Is welding something I could learn on my own?

Every once in a while I wish I knew how to weld, but I always figured you needed special training or even a license, as it looks pretty dangerous. But I saw a welding starter kit at Harbor Freight for a hundred bucks; it came with gloves and a mask etc…

So is welding something I could do safely after checking out a book or doing a little googling? I am pretty handy and good with power tools.

If you want to glue one bit of metal to another, you can do it yourself. If you want to weld nuclear sub hulls, however…

I did, and I’m now pretty good.

But, if you are talking about torch welding, don’t bother. I’ve had a welding / cutting torch for years, and I’ve never welded with it* - it requires a lot of practice and skill, and isn’t very useful. Get yourself a used stick welder or a small MIG unit and have at it!

*excepting brazing, which is still useful.

Why not take a welding class somewhere? They aren’t expensive and often are available at convenient hours for people who work.

You can learn it yourself, and safely, although it’s better getting someone to teach you or take a short class - lots of times, a couple lessons come free with the equipment. But today’s auto-feeder MIG welders are cheap. Really, the key is practice, practice.

I’d suggest reading a book to grasp the safety issues, which include:

-electrical shock
-UV light exposure
-fume inhalation

You’ll want to address these issues before starting for the first time.

As far as the learning goes, well, you’ll probably get some of that from the same book, and the rest of it as you go. You should be able to do useful welding in fairly short order, but if you plan to do safety-critical things - say, welding on a vehicle chassis or a pressure vessel - you really ought to get some professional instruction.

I work in an engine research lab with a staffed machine shop. I watched the shop guys now and then over a period of several years. I hadn’t really done any welding there, but after watching them work and asking lots of questions, in '05 a need arose for welding at home, and I felt comfortable buying my own equipment and going at it without any classroom instruction. If I hadn’t had exposure to welding by those pro’s, I probably would have considered a class at the local community college. If you have zero exposure to welding, you might consider that route.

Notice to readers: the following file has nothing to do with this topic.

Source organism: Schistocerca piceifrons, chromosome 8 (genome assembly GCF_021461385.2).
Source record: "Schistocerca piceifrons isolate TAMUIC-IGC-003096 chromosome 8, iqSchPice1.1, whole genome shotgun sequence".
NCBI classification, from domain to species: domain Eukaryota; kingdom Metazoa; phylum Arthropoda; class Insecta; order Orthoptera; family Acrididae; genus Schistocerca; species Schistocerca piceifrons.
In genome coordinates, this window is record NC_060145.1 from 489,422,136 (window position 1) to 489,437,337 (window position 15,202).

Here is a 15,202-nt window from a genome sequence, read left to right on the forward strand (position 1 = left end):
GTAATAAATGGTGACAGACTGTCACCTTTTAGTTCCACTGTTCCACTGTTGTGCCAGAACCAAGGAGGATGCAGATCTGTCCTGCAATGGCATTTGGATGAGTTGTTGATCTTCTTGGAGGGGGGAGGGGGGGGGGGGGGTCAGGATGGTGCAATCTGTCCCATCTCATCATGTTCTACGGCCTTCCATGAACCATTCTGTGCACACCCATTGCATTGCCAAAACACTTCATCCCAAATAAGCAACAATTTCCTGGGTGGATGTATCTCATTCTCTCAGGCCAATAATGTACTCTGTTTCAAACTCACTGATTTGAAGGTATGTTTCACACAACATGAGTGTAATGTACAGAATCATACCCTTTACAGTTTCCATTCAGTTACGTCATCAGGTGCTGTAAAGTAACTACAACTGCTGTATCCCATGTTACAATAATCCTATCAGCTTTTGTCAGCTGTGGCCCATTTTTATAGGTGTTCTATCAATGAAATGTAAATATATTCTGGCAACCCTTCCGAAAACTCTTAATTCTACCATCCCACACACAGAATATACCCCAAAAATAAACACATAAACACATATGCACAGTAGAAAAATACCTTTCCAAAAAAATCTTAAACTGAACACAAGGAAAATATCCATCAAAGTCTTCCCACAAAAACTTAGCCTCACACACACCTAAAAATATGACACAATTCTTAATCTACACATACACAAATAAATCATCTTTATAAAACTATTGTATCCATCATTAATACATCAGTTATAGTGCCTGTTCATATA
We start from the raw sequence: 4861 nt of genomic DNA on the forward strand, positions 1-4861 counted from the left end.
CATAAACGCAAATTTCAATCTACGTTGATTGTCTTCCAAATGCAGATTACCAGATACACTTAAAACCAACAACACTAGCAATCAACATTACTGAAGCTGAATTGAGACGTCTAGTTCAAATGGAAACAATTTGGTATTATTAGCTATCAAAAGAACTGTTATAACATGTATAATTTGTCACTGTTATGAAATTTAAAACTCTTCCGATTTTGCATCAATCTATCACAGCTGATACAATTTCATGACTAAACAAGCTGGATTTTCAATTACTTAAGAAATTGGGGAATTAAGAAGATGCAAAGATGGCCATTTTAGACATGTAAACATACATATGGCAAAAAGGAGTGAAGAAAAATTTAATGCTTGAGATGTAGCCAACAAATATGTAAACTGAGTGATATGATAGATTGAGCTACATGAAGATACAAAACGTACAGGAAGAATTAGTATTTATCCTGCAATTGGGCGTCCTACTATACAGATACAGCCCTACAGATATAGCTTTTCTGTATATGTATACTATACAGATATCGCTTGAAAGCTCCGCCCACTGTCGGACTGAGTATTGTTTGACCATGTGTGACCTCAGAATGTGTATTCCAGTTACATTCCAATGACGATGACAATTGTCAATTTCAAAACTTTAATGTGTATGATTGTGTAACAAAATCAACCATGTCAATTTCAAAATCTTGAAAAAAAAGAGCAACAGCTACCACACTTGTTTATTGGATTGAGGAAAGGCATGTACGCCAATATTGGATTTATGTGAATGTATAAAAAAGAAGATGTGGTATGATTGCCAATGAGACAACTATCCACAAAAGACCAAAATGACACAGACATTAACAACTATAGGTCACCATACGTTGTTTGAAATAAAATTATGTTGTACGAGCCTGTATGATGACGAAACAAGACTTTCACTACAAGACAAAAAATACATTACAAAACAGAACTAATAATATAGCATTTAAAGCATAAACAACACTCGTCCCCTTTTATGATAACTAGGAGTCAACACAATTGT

The UV is the most obvious hazard, and probably the easiest to defend against (you should always wear polycarb safety glasses underneath your welding mask). Electrical shock isn’t usually that big a hazard; a welder moves a lot of current, but the voltage isn’t usually very high (except for TIG welders when they are striking the initial arc). Fumes are probably the biggest problem, especially with stick welders: the flux fumes, metal vapors (all sorts of additives in most alloys, including lead), plus whatever crap you left on your parts that gets cooked off, you don’t want any of that stuff in your lungs. Get a big fan, and put it where you can be assured of bringing in plenty of fresh air. Welding in your garage is fine with all the doors open, but don’t try to weld in your basement!

If you’re getting a stick welder, don’t cheap out by getting the 110-volt model; you will make yourself miserable trying to weld without constantly sticking the rod to your part.

In addition to those risks, don’t forget the risk of big droplets of molten metal flying around and setting things on fire. You’ll need a safe place without any flammables around.

I did an evening course at a local college. It was very useful. Interestingly it took us though brazing, torch, oxy-cutting, and MIG. I actually feel most comorftable with a torch. Once you get the hang of it, it is not difficult at all, and has some advantages in utility. But most people go for either a stick or a MIG welder. The big downside with an oxy-acetelene welder is the cost of renting cylinders. Unless you make reasonably frequent use of the setup it just isn’t cost effective. Also, like anything else in life, you get what you pay for. Cheap kits will not work as well as better quality ones. Under no circumstances skimp on safety equipment. UV burns from a welder can be bad. Spattering molten metal really bad.